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UK domiciles were using Swiss bank accounts to shelter money from HMRC, but now the banking deposits are subject to taxation Reuters

Britain is failing to rake in as much money as Chancellor George Osborne had promised from taxpayers who are sheltering their money in Switzerland's secretive banking system, with a shortfall of £2.3bn.

Under the deal between the UK and Switzerland, British domiciles started to be taxed on their banking deposits in Swiss institutions.

Just £818m (€998m, $1.35bn) was collected during the whole of 2013 after the tax agreement started on 1 January, according to the Office for National Statistics (ONS). This is against a forecast in Osborne's 2012 Autumn Statement of £3.12bn being raised during the 2013/14 financial year.

When announcing the deal, Osborne said it would raise £5bn for the Treasury's coffers over the six years to the end of 2018.

"The UK-Swiss Agreement will recover significant amounts of previously unpaid UK tax and is expected to secure a total of £1.9bn over the forecast period," said a Treasury spokeswoman.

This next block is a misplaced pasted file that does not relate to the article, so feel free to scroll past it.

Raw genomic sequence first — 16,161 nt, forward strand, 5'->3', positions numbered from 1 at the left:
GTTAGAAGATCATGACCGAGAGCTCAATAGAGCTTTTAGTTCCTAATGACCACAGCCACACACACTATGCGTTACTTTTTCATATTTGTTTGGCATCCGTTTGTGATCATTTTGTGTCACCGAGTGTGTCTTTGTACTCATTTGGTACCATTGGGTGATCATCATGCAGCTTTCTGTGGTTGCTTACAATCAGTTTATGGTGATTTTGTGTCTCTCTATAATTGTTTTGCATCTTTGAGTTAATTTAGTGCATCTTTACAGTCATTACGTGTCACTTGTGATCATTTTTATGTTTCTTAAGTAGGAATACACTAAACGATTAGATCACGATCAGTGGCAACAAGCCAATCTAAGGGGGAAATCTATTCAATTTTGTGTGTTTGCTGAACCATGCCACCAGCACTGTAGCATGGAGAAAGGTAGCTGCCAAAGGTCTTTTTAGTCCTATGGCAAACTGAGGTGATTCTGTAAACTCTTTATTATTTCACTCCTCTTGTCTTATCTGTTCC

"Although, less than originally forecast the agreement has already yielded the Exchequer almost £800m in unpaid tax which would not otherwise have been received.

"The government is working closely with the Swiss authorities to ensure the agreement is being fully and properly implemented."

A report by parliament's Public Accounts Committee (PAC) in December raised doubt over the force with which HMRC was pursuing tax collection, including on Swiss banking deposits.

"In pursuing unpaid tax, HMRC has not clearly demonstrated that it is on the side of the majority of taxpayers who pay their taxes in full," said the PAC report.

"It does not use the full range of sanctions at its disposal to pursue vigorously all unpaid tax, and its measure of the tax gap does not capture all the avoided tax that it should be collecting."

HMRC hit back and said it "strongly disputes" the PAC's findings and that it worked hard to collect tax.

The PAC said HMRC's figure of £35bn for the annual tax gap – the difference between what was collected and what it thinks it should have collected had there been no evasion or avoidance – was just the "tip of the iceberg".

For years corporates and individuals have put their money in Switzerland's banking system for the sake of dodging taxation and because of the sector's notorious secrecy.